Max data rate over I2C/SPI/UART


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by nghia » Sat Aug 27, 2011 12:32 am
Hello,

As everyone I'm look forward to getting this great HW. M-3, right?

I understand there is 1 UART for debug, 2 x I2C and 1 x SPI on a connector.

What are the max data transfer rate over each of these interfaces under Linux?

Thank you for your feedback
Rgds
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by abishur » Sat Aug 27, 2011 1:56 am
Shouldn't the max speed for a piece of hardware be the same regardless of the OS? I mean it's not like ethernet or USB goes any slower or faster on Linux v Windows v Macintosh.
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by rew » Sat Aug 27, 2011 7:05 am
Yeah, it should.... but in practice the os sometimes puts up a barrier for the performance. For instance, the driver for the Fujitsu Firestream chips can handle the hardware speed under Linux, but the windows operating system is so inefficient that you cannot reach the full potential of the chip....
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by obarthelemy » Sat Aug 27, 2011 12:22 pm
some OSes are better at handling interrupts than others (think real-time OS vs Windows, regular linux falls inbetween), and some drivers are better than others. BTW, you're very wrong about even ethernet and USB. Back when I was working at Novell, I remember us boasting that the Netware could reach multiples of NT's ethernet and disk throughput, for a fraction of the CPU load. We didn't play with latency at the time, but I'm working now for a company that does sound software, and Windows's latency is big enough an issue for us to be porting to Linux, and for richer companies to do ... http://www.merging.com/product.....38;page=54
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by abishur » Sat Aug 27, 2011 6:31 pm
Isn't that more an argument about efficiency? The max speed of any given device is the max speed regardless of OS. You're talking about how efficiently it actually utilizes that max speed. As you mentioned that can vary greatly within the same OS depending on the drivers being used.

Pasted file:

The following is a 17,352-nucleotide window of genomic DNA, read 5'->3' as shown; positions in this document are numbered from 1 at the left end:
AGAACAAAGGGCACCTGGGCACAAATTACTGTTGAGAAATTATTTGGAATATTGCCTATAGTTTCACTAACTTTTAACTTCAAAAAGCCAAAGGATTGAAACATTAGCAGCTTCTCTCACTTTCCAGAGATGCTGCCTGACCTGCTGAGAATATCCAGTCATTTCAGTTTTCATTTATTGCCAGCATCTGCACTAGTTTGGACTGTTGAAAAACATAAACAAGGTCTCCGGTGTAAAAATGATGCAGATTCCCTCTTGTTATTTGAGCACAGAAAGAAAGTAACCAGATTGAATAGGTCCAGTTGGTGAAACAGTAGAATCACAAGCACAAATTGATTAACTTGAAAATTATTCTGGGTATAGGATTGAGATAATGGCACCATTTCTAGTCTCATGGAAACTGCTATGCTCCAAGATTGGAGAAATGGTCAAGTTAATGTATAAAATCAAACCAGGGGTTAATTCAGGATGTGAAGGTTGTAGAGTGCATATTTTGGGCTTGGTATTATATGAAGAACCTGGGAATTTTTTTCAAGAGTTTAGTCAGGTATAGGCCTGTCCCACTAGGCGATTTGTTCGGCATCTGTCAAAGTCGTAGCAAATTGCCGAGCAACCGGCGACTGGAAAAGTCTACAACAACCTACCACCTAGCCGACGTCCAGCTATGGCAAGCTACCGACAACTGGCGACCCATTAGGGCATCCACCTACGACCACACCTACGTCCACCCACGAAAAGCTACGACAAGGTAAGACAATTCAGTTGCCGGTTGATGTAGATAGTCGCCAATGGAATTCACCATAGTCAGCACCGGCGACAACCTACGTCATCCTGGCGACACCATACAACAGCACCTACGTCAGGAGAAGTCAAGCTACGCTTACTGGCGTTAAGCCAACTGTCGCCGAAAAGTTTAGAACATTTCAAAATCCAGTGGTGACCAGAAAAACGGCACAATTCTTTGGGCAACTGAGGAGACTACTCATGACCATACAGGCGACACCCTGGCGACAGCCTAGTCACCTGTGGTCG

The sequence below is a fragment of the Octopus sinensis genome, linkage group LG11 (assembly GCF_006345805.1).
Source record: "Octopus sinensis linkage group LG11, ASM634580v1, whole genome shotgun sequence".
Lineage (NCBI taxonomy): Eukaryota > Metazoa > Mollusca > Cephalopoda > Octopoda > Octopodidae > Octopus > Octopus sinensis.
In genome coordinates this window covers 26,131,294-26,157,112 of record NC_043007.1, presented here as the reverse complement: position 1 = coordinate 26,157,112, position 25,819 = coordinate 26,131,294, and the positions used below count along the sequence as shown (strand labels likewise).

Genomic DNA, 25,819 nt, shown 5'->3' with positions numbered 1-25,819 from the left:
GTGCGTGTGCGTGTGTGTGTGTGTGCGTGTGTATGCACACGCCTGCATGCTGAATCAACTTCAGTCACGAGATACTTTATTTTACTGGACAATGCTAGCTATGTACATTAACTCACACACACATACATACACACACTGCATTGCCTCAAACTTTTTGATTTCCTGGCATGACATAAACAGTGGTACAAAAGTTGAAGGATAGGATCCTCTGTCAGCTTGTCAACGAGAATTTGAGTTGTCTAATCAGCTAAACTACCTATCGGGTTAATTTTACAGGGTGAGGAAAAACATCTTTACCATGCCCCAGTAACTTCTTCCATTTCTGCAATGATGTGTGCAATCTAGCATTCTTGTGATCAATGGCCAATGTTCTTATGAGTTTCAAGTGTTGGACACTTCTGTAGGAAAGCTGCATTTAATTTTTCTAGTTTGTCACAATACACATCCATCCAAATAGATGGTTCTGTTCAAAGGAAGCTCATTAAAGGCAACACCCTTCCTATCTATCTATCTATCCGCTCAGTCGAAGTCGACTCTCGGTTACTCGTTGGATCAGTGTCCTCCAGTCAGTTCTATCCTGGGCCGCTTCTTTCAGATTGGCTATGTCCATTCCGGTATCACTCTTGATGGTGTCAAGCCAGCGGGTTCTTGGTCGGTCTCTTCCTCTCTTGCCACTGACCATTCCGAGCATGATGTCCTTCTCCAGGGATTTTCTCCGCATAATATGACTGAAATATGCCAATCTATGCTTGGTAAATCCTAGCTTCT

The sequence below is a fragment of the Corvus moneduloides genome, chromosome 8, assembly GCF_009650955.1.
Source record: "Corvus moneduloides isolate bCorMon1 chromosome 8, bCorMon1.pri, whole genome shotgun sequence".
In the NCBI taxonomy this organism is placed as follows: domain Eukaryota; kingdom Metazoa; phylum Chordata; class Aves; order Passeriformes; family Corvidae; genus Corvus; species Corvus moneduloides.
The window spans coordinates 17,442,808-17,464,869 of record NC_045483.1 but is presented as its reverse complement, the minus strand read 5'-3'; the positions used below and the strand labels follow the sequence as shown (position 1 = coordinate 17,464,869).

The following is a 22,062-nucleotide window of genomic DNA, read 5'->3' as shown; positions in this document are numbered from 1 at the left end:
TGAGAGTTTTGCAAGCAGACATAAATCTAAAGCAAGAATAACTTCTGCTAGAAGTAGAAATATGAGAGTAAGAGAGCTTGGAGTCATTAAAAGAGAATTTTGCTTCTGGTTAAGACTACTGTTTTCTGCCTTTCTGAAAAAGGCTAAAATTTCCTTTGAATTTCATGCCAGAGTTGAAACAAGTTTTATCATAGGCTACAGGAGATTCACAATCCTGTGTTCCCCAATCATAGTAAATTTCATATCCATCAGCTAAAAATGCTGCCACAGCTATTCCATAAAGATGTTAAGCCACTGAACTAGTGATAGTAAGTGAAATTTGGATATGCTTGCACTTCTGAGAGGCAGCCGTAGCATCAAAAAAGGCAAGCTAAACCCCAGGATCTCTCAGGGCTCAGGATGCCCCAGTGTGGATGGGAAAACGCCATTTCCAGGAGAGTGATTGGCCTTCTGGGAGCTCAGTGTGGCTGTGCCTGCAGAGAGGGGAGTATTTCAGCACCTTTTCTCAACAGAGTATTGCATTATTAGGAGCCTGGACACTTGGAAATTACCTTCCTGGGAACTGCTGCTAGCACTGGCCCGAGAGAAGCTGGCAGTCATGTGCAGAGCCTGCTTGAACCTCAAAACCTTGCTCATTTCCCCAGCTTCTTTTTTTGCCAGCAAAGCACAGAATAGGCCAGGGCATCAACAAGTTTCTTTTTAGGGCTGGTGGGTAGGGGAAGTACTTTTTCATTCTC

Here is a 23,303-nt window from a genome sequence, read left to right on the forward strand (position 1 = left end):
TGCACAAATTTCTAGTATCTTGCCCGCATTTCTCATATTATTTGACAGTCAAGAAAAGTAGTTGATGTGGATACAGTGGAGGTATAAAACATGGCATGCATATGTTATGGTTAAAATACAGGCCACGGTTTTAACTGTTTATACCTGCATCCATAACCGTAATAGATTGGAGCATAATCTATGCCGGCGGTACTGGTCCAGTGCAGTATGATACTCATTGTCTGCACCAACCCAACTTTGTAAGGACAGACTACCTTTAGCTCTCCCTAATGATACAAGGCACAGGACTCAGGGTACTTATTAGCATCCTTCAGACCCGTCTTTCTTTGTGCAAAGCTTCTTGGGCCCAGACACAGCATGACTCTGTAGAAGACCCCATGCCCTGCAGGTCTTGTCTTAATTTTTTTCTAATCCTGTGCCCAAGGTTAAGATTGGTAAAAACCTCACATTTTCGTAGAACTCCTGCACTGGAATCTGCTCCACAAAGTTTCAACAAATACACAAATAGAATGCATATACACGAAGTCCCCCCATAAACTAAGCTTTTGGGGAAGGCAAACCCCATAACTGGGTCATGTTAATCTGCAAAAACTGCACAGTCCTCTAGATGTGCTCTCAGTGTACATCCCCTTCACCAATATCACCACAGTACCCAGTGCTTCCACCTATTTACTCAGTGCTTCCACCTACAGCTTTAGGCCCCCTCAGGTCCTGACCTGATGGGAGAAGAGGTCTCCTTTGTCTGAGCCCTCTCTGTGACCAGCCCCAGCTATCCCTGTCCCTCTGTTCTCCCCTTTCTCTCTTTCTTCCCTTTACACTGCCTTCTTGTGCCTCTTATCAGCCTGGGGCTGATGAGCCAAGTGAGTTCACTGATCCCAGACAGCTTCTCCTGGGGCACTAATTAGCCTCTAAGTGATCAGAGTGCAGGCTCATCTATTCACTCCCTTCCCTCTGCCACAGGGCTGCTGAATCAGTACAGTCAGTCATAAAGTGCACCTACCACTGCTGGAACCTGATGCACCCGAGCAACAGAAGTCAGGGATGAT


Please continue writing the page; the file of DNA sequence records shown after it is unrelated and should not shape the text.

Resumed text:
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by obarthelemy » Sat Aug 27, 2011 7:46 pm
The max theoretical speed is the same, but the max actual speed can vary. People are usually interested in the actual speed. Or they should be: if you're consistently getting 50 mbps out of your "480mbps" USB HD because the driver sucks... there's no way you'll call the speed "480".

Plus speed is a fairly vague notion. Throughput+latency+CPU usage are more workable, for I/O. ie for an internet connection, if I'm interested in downloads, "speed" is throughput. If i'm into online games, "speed" is latency... and if any of those is achieved at the cost of 100% CPU use, we've got a problem: I remember my whole PC lagging like crazy (unresponsive UI, skippy sound, burning coasters), in the early days of USB2, when I was doing heavy USB I/O. I switched to firewire.
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by Gert van Loo » Sat Aug 27, 2011 7:50 pm
There are many factors which determine the maximum speed.
On I2C this is the pull-up resistor. That is why some I2C devices shortly driving the pin high before releasing it. (Which is dangerous as the other side can pull it low wanting to extend the cycle. But now I am getting into too much I2C details).
Other factor is who provides the data how. If your CPU has to do it you are then limited to the CPU speed and what other things the CPU has to do. For transmit you loose data rate, for receive you have to look at FIFO depth, CPU latency etc. If you have DMA your limiting factor is system (DRAM) throughput.
Third factor is what your I/O can do. (Drive strength, slew rate) No use trying to output 500Mbits/sec if you have only a standard I/O port.
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by nghia » Sat Aug 27, 2011 8:40 pm
Hi Gert,

Thanks.
Do you think 4Mbits/s is achievable on the Raspberry Pi, assuming the CPU is doing the xfer?

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by Gert van Loo » Sat Aug 27, 2011 9:08 pm
Which interface?
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by nghia » Sun Aug 28, 2011 6:20 am